Public goods contributions as market signals

Last week I taught my undergraduate class the Mancur Olson model of groups and public goods.

[Roughly speaking, if you want selfish people to contribute to public goods (projects that everybody benefits from whether he contributes or not), you need to create some private incentive — something you don’t get if you don’t give — to encourage them. Since political outcomes are public goods to the groups that favor them, the groups that succeed best in overcoming their “free rider” problem by creating private incentives for public-goods contributions will, other things equal, prevail politically.]

Tomorrow we’re going to talk about the market signaling idea invented (in its contemporary form) by Mike Spence.

[If some person or institution is trying to select items with certain not-directly-or-easily observable characteristics — say, high-quality products to buy or smart and diligent people for employment — and the potential “choosees” want to get picked regardless of whether they have those characteristics or not, everyone is going to try to pretend to have those characteristics. So you can’t just ask, because talk is cheap. But if there’s some readily visible characteristic that is easier or cheaper to acquire if you have the characteristic in question — say, a college degree that is easier to get if you’re smart and diligent — that secondary characteristic will serve as a signal of the primary characteristic, and people will invest in acquiring the secondary characteristic for its signaling value even if its intrinsic value is low or even negative. That’s how evolution created the peacock’s tail.]

It hadn’t occurred to me until I started to prepare the lecture that the two models are linked: one form of private reward for public goods contributions is reputation, and such reputational effects will be enhanced when the level of contribution becomes (either naturally or through some artifice) a signal of some valued characteristic. That’s how law reviews extract so much tedious, unpaid labor from their editors.

Of course I already knew the principle that if you want a dirty job done right you need to make doing it an honor, but the signaling structure of the transaction came as a blinding flash of the obvious.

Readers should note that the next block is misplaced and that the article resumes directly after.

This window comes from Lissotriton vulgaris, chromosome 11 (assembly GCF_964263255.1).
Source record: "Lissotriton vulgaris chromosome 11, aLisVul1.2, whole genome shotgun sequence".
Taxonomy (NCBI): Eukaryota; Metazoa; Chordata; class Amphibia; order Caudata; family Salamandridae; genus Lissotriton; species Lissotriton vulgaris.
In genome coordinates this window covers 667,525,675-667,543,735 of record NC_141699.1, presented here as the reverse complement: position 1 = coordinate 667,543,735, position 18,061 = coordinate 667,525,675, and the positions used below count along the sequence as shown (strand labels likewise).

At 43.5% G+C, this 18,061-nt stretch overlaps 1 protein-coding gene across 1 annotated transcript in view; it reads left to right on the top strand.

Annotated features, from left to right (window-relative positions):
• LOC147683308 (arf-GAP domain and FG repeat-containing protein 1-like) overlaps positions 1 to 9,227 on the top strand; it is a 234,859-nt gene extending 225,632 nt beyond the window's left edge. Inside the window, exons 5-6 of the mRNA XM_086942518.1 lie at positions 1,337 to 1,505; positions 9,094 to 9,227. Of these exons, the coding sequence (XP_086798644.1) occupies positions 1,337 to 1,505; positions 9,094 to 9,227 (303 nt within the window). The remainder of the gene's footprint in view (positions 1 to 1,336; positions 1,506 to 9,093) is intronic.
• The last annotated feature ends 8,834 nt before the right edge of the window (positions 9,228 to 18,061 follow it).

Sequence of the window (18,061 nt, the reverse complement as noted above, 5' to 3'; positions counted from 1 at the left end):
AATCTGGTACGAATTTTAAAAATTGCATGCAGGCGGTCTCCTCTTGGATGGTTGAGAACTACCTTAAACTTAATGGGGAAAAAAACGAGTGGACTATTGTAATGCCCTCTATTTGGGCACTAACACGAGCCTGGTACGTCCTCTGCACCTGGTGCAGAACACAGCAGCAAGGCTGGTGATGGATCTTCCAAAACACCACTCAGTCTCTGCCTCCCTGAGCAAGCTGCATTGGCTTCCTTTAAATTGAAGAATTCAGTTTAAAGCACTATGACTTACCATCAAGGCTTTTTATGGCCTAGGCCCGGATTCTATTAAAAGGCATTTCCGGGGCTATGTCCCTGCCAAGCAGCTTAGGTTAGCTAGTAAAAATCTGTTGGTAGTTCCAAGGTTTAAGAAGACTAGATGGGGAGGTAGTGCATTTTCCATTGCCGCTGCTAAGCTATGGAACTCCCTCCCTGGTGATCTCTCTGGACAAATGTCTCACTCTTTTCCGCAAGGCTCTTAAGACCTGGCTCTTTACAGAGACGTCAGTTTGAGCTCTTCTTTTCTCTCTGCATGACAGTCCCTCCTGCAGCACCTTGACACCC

Can anyone point me to the paper (which must surely exist) where this model is worked out?

Update Here’s another way to frame the question: Under what circumstances will Veblenesque conspicuous consumption, and its analogues outside the realm of pure consumer behavior, lead to making actual public goods contributions, rather than mere waste?

Parallel problem: How to design credentialing processes so they involve building actual human capital in addition to the value of the credentials as signals.

In each case, you’re hoping to align the process by which people (or insitutions) make themselves look good to others with a process of creating actual public value or building real human capital. There’s nothing natural about such alignments.

Update A helpful reader points me to this paper by Eric Smith, Samuel Bowles, and Herbert Gintis, which uses signaling within the context of sexual selection and coalition formation as a general explanation for the development of altruistic behaviors through evolution.

Author: Mark Kleiman

Professor of Public Policy at the NYU Marron Institute for Urban Management and editor of the Journal of Drug Policy Analysis. Teaches about the methods of policy analysis about drug abuse control and crime control policy, working out the implications of two principles: that swift and certain sanctions don't have to be severe to be effective, and that well-designed threats usually don't have to be carried out. Books: Drugs and Drug Policy: What Everyone Needs to Know (with Jonathan Caulkins and Angela Hawken) When Brute Force Fails: How to Have Less Crime and Less Punishment (Princeton, 2009; named one of the "books of the year" by The Economist Against Excess: Drug Policy for Results (Basic, 1993) Marijuana: Costs of Abuse, Costs of Control (Greenwood, 1989) UCLA Homepage Curriculum Vitae Contact:

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